The Sound of Music Story by Tom Santopietro (St. Martin’s Press, 2015) is a celebration and explanation of how a story about a “beguiling” novice becoming the stepmother to singing children became (or inspired), as the book claims “the most beloved film of all time.” It takes a true fan of The Sound of Music to be an eager reader of this book, and I am not surprised to find that I must not be alone, since this book covered the history of the real story and the history of the filming for those interested. I loved learning about the real Maria von Trapp, and the story of the actors, filming, directors, and so forth only helped me enjoy the movie all the more!Continue Reading
The Princess Problem by Rebecca Hains (Sourcebooks, September 1, 2014) focuses on the issues surrounding the princess culture so rampant in our nation among the youngest of girls. Ms. Hains focuses on the problem with an emphasis on princesses among young girls, the issues of what is portrayed in the popular princess movies, and what parents can do to help negate the negative affects of the abundance of princess culture in a young child’s life.Continue Reading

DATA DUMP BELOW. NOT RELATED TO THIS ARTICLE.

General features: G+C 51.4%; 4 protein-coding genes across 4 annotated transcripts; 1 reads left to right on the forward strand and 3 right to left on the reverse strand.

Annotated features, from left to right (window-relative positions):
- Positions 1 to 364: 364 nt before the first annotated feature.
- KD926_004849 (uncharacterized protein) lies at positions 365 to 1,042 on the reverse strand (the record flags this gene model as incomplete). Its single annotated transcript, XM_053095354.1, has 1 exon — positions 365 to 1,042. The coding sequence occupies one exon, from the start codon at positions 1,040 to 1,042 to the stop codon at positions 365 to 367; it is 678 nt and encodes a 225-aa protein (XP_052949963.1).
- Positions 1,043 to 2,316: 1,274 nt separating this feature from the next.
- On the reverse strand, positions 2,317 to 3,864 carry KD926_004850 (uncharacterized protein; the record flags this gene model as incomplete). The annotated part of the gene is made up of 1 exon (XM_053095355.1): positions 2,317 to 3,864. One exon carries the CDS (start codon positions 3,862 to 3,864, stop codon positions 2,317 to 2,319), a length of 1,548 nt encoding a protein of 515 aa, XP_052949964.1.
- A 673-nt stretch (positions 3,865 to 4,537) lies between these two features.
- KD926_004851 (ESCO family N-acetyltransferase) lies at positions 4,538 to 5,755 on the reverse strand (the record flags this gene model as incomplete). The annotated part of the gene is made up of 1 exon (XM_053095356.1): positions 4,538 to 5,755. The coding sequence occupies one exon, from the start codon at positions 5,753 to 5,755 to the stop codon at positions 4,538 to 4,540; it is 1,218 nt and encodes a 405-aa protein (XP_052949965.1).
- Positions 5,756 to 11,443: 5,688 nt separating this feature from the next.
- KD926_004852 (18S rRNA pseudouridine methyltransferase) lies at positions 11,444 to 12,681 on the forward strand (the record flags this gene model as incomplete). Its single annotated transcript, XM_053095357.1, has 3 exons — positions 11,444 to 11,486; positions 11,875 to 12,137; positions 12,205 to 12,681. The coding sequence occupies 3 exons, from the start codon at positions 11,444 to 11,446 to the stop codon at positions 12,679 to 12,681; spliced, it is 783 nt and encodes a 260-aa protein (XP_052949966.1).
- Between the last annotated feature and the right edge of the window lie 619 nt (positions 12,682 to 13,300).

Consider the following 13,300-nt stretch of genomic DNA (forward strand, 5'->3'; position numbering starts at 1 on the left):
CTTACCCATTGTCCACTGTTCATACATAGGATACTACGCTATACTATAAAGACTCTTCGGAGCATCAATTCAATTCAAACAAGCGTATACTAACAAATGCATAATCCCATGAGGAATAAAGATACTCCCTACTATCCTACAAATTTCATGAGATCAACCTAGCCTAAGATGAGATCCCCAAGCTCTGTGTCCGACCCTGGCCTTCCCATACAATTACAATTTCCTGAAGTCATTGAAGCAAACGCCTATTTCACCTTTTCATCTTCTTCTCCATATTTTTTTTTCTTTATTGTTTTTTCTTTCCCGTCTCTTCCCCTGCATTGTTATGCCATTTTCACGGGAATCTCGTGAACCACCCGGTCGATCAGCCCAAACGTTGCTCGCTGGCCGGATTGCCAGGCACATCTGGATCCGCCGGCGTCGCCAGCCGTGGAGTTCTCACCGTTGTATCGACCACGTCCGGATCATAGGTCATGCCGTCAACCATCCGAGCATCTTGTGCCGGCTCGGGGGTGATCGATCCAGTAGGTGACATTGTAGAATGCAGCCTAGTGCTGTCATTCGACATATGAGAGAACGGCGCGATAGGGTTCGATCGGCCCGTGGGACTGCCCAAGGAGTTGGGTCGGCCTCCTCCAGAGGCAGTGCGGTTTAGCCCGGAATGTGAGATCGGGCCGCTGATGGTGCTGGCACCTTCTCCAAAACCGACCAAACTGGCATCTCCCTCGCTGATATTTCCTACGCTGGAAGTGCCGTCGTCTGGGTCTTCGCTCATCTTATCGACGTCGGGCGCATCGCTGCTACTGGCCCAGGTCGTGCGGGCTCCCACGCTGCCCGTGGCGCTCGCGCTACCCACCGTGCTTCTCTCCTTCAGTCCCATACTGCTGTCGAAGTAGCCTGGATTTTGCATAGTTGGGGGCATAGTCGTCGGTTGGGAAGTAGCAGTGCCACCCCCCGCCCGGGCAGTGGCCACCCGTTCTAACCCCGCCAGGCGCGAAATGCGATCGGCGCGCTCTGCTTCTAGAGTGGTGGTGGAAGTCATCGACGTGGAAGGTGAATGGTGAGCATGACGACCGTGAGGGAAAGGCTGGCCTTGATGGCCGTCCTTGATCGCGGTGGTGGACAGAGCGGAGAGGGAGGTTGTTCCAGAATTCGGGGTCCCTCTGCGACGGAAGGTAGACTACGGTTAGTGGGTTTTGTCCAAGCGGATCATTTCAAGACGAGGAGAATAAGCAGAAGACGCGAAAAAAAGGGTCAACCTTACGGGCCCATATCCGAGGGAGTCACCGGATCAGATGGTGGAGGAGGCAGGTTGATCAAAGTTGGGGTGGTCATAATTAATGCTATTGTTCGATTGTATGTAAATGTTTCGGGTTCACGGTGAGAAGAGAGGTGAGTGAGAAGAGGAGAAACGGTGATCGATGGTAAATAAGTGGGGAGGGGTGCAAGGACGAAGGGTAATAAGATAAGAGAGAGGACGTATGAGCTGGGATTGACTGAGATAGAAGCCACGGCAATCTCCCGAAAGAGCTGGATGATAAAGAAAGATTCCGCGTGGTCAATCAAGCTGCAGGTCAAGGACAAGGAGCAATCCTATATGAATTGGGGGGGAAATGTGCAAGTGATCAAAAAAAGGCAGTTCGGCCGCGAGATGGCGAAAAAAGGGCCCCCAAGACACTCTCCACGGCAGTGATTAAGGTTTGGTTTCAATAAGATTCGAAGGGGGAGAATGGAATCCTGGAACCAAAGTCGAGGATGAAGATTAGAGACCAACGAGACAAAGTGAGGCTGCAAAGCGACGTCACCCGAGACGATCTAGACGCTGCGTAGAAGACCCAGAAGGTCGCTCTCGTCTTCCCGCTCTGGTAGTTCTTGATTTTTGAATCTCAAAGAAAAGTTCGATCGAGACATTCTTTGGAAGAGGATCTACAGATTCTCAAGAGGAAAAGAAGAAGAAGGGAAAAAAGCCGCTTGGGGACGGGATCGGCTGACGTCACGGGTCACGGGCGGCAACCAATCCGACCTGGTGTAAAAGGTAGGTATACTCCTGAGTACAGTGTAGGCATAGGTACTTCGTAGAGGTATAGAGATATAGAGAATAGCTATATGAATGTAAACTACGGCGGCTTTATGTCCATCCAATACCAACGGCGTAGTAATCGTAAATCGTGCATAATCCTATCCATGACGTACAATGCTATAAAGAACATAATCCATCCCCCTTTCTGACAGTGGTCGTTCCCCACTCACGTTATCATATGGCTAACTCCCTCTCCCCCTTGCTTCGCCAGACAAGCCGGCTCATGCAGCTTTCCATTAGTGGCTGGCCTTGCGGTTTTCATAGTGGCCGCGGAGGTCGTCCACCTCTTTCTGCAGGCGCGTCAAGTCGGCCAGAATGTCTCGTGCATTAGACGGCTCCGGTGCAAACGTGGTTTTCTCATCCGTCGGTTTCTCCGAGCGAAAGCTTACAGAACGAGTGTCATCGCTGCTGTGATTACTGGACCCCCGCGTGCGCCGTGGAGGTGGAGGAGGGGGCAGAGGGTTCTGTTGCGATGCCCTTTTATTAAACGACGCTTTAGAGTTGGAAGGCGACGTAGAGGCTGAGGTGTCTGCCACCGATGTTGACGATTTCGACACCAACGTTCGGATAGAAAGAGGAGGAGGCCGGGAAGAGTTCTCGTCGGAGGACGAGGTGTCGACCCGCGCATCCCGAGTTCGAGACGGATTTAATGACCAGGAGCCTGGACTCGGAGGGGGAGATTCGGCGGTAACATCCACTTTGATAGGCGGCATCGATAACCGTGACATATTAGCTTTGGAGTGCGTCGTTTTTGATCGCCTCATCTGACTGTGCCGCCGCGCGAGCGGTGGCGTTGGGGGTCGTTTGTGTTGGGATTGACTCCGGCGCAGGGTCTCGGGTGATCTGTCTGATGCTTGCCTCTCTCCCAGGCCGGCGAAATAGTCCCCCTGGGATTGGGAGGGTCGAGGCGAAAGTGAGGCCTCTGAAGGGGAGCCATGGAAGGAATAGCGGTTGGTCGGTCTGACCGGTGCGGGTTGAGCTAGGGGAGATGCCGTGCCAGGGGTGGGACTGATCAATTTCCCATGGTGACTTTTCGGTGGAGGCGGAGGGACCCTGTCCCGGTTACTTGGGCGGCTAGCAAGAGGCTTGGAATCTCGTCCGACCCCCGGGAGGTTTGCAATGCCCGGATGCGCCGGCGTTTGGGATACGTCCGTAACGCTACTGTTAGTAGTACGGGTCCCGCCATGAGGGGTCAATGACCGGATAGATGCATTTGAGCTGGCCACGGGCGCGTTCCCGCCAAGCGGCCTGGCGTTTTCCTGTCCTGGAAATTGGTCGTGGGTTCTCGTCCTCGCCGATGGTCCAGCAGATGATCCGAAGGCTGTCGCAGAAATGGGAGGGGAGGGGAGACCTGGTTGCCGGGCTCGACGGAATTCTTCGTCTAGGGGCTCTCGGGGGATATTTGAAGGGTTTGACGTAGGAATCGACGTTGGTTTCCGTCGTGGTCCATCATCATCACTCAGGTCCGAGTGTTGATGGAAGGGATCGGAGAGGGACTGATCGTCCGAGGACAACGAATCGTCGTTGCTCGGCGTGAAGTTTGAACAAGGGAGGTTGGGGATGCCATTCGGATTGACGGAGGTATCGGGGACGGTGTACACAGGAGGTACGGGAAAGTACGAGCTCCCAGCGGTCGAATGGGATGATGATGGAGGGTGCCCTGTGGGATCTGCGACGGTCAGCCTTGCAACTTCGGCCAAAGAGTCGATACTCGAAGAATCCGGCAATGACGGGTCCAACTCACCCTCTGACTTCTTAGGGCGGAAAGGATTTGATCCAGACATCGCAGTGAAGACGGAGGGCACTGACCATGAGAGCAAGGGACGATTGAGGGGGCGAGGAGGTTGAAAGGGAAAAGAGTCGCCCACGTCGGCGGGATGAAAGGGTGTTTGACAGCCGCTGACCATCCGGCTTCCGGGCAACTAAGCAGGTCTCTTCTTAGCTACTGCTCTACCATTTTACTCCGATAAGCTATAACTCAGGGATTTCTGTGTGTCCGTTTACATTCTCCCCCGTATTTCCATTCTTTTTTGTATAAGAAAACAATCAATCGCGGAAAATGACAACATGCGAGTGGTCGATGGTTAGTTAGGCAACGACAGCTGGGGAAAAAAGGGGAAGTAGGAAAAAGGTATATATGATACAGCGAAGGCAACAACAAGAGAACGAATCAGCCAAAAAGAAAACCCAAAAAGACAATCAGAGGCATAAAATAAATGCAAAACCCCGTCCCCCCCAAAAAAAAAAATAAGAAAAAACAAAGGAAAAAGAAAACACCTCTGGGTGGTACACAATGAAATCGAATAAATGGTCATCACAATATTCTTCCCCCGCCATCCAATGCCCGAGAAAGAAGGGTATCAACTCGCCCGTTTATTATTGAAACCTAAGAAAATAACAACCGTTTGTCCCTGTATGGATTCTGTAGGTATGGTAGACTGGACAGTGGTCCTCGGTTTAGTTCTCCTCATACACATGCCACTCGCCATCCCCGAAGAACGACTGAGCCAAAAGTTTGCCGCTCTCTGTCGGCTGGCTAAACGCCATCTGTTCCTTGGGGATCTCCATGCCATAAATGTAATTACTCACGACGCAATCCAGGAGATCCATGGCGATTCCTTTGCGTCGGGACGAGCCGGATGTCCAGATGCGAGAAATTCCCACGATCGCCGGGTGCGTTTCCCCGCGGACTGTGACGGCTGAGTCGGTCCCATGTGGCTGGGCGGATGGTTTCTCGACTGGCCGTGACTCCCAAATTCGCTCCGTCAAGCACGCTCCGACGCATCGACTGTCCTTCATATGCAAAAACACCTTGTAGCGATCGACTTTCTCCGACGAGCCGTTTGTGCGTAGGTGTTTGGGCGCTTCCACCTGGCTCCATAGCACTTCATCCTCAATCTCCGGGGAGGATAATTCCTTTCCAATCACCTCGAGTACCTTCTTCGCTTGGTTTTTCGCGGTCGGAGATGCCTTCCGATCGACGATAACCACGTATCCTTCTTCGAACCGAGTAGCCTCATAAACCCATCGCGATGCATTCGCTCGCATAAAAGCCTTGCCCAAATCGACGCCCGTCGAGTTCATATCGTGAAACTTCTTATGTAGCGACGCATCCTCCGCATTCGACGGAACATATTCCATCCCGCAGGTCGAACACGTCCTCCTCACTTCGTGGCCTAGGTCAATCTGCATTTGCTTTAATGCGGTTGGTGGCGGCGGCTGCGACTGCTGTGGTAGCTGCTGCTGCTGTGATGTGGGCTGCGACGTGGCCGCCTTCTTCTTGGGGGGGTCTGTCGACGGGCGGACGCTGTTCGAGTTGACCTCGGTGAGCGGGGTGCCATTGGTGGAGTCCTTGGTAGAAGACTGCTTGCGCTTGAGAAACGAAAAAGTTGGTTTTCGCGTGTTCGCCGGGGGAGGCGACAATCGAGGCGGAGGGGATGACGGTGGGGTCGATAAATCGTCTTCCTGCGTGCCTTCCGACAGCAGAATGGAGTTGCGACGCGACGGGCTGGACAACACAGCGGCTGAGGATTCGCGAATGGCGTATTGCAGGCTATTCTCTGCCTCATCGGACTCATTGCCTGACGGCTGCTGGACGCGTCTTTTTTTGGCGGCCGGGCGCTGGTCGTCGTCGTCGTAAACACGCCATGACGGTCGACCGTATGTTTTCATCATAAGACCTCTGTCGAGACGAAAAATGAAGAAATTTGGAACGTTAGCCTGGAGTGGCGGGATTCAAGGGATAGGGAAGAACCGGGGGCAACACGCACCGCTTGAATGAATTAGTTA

I love a book about books, so I thought I’d pick up the slim 84, Charing Cross Road by Helene Hanff, and the sequel, The Duchess of Bloomsbury Street. Between reading the two books, I also watched the movie, staring Anne Bancroft and Anthony Hopkins as part of Chance #10 (Book/Movie Comparison) for the Take a Chance Challenge.
I hadn’t realized when I began reading that these books were true, but then I found them in the nonfiction section! The first is collection of letters between Helene Hanff and Frank Doel, the proprietor of a used book shop in London, during their 20-year correspondence (1949-1969). The second book is Helene’s journal when she finally makes it to London, a lifelong dream that comes true only after the first book was published.
I loved the book talk, and while neither of these books were favorites of mine, I did love learning about Helene’s reading and studying style. Oh, the power of books!
There is something to be said for close, careful reading.
I must have read Shakespeare’s Julius Caesar with the rest of my tenth grade class, but I honestly didn’t remember any of it. I decided to read it this month as a part of the Martel-Harper Challenge, for which Yann Martel chooses “book[s] that ha[ve] been known to expand stillness.”
Reading Julius Caesar just once didn’t do anything to help “expand stillness.” I was confused: it started in the middle of a dramatic scene. I didn’t know who the characters were and why they were making the choices they made. Why did Caesar consider Brutus a friend? Why was Brutus called “honorable” when he was committing murder? What is “honor”? Did any of this really happen?
But as I spent a few days rereading portions of Julius Caesar, listening to the audiobook, watching the movie, and reading various commentaries about the play, I was enlightened. I think it did encourage “stillness” because I wasn’t just reading to turn pages; I was reading to learn and experience. I seriously loved the experience of truly reading Shakespeare, even by myself.
Note that this post contains “spoilers.”Continue Reading